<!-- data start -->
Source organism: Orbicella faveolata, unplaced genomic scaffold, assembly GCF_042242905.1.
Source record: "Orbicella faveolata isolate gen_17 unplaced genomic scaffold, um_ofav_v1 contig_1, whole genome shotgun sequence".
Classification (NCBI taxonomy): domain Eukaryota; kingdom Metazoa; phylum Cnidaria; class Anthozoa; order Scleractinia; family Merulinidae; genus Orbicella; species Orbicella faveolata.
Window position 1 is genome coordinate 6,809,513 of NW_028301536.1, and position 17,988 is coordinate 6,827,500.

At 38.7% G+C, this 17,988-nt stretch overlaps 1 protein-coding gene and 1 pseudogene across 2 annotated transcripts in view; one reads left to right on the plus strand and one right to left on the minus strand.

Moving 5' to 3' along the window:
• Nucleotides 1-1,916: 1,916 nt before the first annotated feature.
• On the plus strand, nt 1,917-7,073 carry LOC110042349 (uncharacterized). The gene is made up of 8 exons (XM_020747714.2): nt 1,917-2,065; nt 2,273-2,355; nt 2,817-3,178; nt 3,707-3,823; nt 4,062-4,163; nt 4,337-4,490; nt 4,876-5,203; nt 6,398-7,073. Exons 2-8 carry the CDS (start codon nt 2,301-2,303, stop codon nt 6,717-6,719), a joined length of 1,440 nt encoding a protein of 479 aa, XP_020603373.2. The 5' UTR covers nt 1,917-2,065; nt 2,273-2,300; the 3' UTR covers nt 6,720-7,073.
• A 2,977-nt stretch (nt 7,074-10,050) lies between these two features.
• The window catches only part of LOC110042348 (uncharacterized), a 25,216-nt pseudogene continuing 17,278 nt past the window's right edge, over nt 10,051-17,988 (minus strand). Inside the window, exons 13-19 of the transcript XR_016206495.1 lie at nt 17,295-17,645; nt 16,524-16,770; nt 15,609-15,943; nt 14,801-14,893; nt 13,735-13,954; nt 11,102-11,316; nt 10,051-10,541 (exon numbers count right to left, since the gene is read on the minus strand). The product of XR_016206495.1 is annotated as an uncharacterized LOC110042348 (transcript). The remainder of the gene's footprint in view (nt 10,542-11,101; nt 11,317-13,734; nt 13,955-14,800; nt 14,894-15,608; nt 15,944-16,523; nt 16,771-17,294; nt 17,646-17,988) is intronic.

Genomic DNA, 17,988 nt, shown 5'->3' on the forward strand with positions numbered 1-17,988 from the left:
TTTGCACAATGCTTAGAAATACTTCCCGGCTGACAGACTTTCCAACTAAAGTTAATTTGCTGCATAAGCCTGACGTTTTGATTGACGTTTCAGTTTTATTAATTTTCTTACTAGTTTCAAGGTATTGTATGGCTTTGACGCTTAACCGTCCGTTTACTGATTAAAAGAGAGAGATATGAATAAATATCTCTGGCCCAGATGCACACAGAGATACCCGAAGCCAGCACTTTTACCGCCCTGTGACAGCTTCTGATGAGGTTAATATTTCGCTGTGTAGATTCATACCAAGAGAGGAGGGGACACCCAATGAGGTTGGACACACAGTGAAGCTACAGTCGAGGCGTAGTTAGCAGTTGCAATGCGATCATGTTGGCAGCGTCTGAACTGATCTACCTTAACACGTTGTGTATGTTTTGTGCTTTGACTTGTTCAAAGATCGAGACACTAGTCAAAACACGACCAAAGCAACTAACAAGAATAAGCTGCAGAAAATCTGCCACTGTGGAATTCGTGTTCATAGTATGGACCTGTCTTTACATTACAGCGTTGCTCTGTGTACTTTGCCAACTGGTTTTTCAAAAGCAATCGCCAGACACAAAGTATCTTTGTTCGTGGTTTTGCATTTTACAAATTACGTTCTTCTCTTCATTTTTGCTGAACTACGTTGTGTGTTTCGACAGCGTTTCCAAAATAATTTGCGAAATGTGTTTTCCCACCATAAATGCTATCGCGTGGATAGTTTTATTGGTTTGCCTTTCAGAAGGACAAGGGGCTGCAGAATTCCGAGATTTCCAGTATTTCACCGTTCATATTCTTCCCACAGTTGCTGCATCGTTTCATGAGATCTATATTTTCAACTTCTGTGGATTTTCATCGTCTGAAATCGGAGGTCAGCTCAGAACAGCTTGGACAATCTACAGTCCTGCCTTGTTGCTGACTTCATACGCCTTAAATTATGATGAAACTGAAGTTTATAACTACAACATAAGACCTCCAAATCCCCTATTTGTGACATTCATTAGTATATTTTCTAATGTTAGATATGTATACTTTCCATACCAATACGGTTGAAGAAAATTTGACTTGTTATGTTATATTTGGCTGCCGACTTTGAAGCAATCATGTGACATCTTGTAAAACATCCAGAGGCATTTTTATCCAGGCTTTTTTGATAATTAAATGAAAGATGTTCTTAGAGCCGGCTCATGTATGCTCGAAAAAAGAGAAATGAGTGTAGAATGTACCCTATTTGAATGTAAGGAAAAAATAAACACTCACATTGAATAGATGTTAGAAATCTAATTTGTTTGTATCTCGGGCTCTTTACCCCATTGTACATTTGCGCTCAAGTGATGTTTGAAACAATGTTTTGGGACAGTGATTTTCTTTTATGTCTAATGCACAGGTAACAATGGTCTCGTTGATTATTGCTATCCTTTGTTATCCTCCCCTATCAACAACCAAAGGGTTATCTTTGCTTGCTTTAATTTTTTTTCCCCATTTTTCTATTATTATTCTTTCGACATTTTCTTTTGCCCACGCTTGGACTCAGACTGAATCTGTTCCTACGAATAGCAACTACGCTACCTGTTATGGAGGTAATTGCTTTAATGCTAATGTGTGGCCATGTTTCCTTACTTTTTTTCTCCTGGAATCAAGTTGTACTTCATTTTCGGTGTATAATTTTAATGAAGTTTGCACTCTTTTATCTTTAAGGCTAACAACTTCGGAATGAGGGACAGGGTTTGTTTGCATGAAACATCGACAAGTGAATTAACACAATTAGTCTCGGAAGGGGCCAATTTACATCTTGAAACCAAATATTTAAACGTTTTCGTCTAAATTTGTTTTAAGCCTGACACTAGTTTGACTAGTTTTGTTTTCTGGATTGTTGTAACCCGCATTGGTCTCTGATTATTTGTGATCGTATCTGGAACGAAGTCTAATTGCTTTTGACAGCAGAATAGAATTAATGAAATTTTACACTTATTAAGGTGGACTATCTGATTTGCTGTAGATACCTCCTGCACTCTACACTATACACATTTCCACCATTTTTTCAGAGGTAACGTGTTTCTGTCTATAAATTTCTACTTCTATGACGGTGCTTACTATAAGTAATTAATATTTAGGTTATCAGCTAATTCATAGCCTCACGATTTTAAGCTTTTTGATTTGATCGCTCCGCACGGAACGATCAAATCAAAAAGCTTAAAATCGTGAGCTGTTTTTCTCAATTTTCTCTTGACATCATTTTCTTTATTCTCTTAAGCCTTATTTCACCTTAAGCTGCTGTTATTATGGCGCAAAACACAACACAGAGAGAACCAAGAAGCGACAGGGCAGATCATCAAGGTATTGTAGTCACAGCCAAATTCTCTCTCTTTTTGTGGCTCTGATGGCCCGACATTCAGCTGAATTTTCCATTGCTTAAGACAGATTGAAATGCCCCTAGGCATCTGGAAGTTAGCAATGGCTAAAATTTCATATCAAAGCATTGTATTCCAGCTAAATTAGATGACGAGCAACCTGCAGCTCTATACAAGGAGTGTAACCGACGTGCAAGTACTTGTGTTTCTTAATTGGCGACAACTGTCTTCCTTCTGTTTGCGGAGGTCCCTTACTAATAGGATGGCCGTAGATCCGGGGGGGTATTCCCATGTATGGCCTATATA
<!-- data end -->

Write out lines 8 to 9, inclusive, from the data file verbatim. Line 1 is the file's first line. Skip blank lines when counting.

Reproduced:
• On the plus strand, nt 1,917-7,073 carry LOC110042349 (uncharacterized). The gene is made up of 8 exons (XM_020747714.2): nt 1,917-2,065; nt 2,273-2,355; nt 2,817-3,178; nt 3,707-3,823; nt 4,062-4,163; nt 4,337-4,490; nt 4,876-5,203; nt 6,398-7,073. Exons 2-8 carry the CDS (start codon nt 2,301-2,303, stop codon nt 6,717-6,719), a joined length of 1,440 nt encoding a protein of 479 aa, XP_020603373.2. The 5' UTR covers nt 1,917-2,065; nt 2,273-2,300; the 3' UTR covers nt 6,720-7,073.
• A 2,977-nt stretch (nt 7,074-10,050) lies between these two features.